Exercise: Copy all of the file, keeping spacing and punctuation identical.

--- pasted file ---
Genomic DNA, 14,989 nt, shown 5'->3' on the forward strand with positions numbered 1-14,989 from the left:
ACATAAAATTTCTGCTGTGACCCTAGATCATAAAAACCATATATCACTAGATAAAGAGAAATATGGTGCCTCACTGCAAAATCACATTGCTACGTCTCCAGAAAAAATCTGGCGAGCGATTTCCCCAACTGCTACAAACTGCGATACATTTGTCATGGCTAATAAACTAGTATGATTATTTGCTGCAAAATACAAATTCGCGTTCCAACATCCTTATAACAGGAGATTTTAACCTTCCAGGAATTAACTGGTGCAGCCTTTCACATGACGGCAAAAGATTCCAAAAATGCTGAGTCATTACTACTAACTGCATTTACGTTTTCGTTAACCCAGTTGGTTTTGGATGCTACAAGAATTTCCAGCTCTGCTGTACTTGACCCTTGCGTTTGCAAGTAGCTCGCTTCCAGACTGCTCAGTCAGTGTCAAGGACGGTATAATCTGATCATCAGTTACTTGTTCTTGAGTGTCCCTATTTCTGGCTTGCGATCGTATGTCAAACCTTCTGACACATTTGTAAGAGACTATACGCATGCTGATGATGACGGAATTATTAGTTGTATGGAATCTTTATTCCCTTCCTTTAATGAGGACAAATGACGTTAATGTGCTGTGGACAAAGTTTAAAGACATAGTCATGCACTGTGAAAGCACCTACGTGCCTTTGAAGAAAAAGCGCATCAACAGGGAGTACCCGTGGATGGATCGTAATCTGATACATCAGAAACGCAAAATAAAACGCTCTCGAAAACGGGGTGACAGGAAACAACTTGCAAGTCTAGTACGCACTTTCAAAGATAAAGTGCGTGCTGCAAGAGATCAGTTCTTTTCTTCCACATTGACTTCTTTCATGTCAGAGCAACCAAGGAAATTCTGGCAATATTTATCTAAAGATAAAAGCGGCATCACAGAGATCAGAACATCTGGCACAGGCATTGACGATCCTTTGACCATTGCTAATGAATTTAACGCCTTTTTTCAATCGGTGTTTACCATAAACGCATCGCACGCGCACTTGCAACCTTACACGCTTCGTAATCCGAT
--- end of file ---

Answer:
Genomic DNA, 14,989 nt, shown 5'->3' on the forward strand with positions numbered 1-14,989 from the left:
ACATAAAATTTCTGCTGTGACCCTAGATCATAAAAACCATATATCACTAGATAAAGAGAAATATGGTGCCTCACTGCAAAATCACATTGCTACGTCTCCAGAAAAAATCTGGCGAGCGATTTCCCCAACTGCTACAAACTGCGATACATTTGTCATGGCTAATAAACTAGTATGATTATTTGCTGCAAAATACAAATTCGCGTTCCAACATCCTTATAACAGGAGATTTTAACCTTCCAGGAATTAACTGGTGCAGCCTTTCACATGACGGCAAAAGATTCCAAAAATGCTGAGTCATTACTACTAACTGCATTTACGTTTTCGTTAACCCAGTTGGTTTTGGATGCTACAAGAATTTCCAGCTCTGCTGTACTTGACCCTTGCGTTTGCAAGTAGCTCGCTTCCAGACTGCTCAGTCAGTGTCAAGGACGGTATAATCTGATCATCAGTTACTTGTTCTTGAGTGTCCCTATTTCTGGCTTGCGATCGTATGTCAAACCTTCTGACACATTTGTAAGAGACTATACGCATGCTGATGATGACGGAATTATTAGTTGTATGGAATCTTTATTCCCTTCCTTTAATGAGGACAAATGACGTTAATGTGCTGTGGACAAAGTTTAAAGACATAGTCATGCACTGTGAAAGCACCTACGTGCCTTTGAAGAAAAAGCGCATCAACAGGGAGTACCCGTGGATGGATCGTAATCTGATACATCAGAAACGCAAAATAAAACGCTCTCGAAAACGGGGTGACAGGAAACAACTTGCAAGTCTAGTACGCACTTTCAAAGATAAAGTGCGTGCTGCAAGAGATCAGTTCTTTTCTTCCACATTGACTTCTTTCATGTCAGAGCAACCAAGGAAATTCTGGCAATATTTATCTAAAGATAAAAGCGGCATCACAGAGATCAGAACATCTGGCACAGGCATTGACGATCCTTTGACCATTGCTAATGAATTTAACGCCTTTTTTCAATCGGTGTTTACCATAAACGCATCGCACGCGCACTTGCAACCTTACACGCTTCGTAATCCGAT